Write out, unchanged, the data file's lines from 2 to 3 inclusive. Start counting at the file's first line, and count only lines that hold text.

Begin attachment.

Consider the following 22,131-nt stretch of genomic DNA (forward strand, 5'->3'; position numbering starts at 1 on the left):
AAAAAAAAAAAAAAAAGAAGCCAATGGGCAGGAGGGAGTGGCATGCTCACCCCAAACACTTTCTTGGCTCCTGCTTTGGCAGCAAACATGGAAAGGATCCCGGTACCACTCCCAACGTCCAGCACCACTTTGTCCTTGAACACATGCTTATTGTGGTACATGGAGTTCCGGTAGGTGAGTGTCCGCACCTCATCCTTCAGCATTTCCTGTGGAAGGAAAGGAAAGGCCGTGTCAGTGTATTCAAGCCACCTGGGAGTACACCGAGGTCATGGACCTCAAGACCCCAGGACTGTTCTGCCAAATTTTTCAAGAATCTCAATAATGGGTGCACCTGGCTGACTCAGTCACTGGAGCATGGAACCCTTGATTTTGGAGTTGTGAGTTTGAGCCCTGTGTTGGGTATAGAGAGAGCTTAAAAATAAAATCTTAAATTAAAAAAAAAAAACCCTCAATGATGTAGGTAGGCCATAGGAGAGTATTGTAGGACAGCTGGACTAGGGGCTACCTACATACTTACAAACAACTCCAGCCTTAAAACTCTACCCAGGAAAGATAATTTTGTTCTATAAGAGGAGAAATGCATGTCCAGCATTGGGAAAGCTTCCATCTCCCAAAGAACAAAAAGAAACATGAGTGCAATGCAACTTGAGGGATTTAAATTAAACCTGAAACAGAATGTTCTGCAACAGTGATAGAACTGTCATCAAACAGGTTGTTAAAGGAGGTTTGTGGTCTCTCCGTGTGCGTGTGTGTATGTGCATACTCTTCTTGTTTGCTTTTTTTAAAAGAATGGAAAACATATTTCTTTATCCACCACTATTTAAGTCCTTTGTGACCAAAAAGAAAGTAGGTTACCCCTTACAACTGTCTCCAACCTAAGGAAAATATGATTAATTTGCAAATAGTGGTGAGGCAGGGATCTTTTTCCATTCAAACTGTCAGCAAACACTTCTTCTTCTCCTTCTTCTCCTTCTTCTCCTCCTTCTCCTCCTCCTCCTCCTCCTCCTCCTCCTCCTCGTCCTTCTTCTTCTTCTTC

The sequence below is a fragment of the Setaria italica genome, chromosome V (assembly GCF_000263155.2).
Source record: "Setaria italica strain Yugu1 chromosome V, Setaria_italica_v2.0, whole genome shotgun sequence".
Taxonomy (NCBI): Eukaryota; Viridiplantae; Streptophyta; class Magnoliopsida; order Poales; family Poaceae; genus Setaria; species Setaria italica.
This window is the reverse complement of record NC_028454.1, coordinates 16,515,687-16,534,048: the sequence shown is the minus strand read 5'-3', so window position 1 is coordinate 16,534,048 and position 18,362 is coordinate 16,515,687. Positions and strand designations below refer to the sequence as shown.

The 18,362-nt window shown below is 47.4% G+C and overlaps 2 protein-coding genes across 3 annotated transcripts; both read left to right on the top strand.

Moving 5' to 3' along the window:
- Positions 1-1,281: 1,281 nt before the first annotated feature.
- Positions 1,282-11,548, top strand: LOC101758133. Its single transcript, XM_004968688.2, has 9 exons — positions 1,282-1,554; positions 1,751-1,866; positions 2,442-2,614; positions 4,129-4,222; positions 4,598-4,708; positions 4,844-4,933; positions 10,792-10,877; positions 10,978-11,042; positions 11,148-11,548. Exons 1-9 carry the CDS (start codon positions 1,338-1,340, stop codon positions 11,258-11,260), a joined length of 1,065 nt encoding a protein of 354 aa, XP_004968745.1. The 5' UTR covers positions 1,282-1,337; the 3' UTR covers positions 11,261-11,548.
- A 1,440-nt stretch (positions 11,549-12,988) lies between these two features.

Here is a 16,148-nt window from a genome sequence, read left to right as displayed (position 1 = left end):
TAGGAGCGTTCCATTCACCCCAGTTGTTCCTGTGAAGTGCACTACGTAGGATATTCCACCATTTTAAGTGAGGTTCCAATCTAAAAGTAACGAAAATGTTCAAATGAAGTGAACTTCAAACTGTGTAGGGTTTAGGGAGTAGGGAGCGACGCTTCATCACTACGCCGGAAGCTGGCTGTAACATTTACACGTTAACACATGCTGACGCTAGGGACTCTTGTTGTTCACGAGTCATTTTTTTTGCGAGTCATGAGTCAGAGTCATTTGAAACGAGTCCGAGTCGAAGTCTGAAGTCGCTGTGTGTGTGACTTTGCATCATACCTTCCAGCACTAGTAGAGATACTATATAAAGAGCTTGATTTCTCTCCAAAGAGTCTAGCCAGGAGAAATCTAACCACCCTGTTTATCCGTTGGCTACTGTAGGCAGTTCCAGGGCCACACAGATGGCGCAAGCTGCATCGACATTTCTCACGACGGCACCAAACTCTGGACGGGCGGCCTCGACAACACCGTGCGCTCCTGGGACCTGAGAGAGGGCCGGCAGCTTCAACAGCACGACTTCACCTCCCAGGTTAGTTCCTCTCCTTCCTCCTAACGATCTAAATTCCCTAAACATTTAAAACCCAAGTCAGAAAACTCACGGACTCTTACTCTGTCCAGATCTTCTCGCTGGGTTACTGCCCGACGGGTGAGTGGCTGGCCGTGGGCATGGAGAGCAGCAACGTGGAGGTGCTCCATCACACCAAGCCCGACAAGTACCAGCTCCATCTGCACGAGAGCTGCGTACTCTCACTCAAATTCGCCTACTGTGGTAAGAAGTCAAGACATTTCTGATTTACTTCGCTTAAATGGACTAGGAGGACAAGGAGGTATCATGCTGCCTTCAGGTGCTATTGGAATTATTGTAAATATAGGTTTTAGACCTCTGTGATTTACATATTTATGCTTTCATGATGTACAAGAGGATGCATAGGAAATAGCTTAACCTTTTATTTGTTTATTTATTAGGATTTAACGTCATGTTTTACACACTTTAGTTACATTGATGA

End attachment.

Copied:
AAAAAAAAAAAAAAAAGAAGCCAATGGGCAGGAGGGAGTGGCATGCTCACCCCAAACACTTTCTTGGCTCCTGCTTTGGCAGCAAACATGGAAAGGATCCCGGTACCACTCCCAACGTCCAGCACCACTTTGTCCTTGAACACATGCTTATTGTGGTACATGGAGTTCCGGTAGGTGAGTGTCCGCACCTCATCCTTCAGCATTTCCTGTGGAAGGAAAGGAAAGGCCGTGTCAGTGTATTCAAGCCACCTGGGAGTACACCGAGGTCATGGACCTCAAGACCCCAGGACTGTTCTGCCAAATTTTTCAAGAATCTCAATAATGGGTGCACCTGGCTGACTCAGTCACTGGAGCATGGAACCCTTGATTTTGGAGTTGTGAGTTTGAGCCCTGTGTTGGGTATAGAGAGAGCTTAAAAATAAAATCTTAAATTAAAAAAAAAAAACCCTCAATGATGTAGGTAGGCCATAGGAGAGTATTGTAGGACAGCTGGACTAGGGGCTACCTACATACTTACAAACAACTCCAGCCTTAAAACTCTACCCAGGAAAGATAATTTTGTTCTATAAGAGGAGAAATGCATGTCCAGCATTGGGAAAGCTTCCATCTCCCAAAGAACAAAAAGAAACATGAGTGCAATGCAACTTGAGGGATTTAAATTAAACCTGAAACAGAATGTTCTGCAACAGTGATAGAACTGTCATCAAACAGGTTGTTAAAGGAGGTTTGTGGTCTCTCCGTGTGCGTGTGTGTATGTGCATACTCTTCTTGTTTGCTTTTTTTAAAAGAATGGAAAACATATTTCTTTATCCACCACTATTTAAGTCCTTTGTGACCAAAAAGAAAGTAGGTTACCCCTTACAACTGTCTCCAACCTAAGGAAAATATGATTAATTTGCAAATAGTGGTGAGGCAGGGATCTTTTTCCATTCAAACTGTCAGCAAACACTTCTTCTTCTCCTTCTTCTCCTTCTTCTCCTCCTTCTCCTCCTCCTCCTCCTCCTCCTCCTCCTCCTCGTCCTTCTTCTTCTTCTTC

The sequence below is a fragment of the Setaria italica genome, chromosome V (assembly GCF_000263155.2).